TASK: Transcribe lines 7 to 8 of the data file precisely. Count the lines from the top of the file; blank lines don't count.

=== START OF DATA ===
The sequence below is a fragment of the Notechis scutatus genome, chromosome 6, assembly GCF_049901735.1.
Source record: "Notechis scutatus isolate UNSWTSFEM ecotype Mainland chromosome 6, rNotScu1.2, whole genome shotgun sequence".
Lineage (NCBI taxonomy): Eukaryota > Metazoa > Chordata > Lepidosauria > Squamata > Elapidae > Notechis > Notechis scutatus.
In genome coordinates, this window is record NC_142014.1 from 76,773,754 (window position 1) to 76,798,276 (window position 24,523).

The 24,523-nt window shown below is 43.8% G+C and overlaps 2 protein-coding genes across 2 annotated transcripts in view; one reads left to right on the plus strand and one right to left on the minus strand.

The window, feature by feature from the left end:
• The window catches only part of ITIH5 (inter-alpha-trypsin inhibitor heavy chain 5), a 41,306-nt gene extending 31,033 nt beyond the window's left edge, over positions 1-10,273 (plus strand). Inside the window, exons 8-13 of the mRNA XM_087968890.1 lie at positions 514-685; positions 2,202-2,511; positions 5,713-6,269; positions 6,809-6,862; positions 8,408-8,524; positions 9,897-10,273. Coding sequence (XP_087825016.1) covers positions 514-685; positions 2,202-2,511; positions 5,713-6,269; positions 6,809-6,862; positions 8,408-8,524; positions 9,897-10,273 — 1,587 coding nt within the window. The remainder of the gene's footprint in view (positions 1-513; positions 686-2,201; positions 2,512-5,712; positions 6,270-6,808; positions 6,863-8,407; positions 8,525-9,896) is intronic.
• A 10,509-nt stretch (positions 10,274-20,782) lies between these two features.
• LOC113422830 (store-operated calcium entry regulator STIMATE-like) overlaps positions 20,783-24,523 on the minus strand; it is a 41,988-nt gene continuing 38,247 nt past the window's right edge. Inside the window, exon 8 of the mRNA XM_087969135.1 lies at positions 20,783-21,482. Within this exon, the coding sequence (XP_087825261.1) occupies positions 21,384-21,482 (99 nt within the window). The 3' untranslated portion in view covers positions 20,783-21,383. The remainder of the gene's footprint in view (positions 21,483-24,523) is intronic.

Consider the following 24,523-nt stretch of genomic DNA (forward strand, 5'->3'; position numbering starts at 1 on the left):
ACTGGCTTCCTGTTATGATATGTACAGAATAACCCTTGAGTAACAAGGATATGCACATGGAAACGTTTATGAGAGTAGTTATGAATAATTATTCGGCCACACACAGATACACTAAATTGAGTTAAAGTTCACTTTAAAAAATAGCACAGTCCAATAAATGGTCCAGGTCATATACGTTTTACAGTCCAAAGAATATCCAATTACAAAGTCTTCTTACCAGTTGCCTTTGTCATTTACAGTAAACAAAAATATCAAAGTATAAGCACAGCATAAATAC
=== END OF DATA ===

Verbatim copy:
• The window catches only part of ITIH5 (inter-alpha-trypsin inhibitor heavy chain 5), a 41,306-nt gene extending 31,033 nt beyond the window's left edge, over positions 1-10,273 (plus strand). Inside the window, exons 8-13 of the mRNA XM_087968890.1 lie at positions 514-685; positions 2,202-2,511; positions 5,713-6,269; positions 6,809-6,862; positions 8,408-8,524; positions 9,897-10,273. Coding sequence (XP_087825016.1) covers positions 514-685; positions 2,202-2,511; positions 5,713-6,269; positions 6,809-6,862; positions 8,408-8,524; positions 9,897-10,273 — 1,587 coding nt within the window. The remainder of the gene's footprint in view (positions 1-513; positions 686-2,201; positions 2,512-5,712; positions 6,270-6,808; positions 6,863-8,407; positions 8,525-9,896) is intronic.
• A 10,509-nt stretch (positions 10,274-20,782) lies between these two features.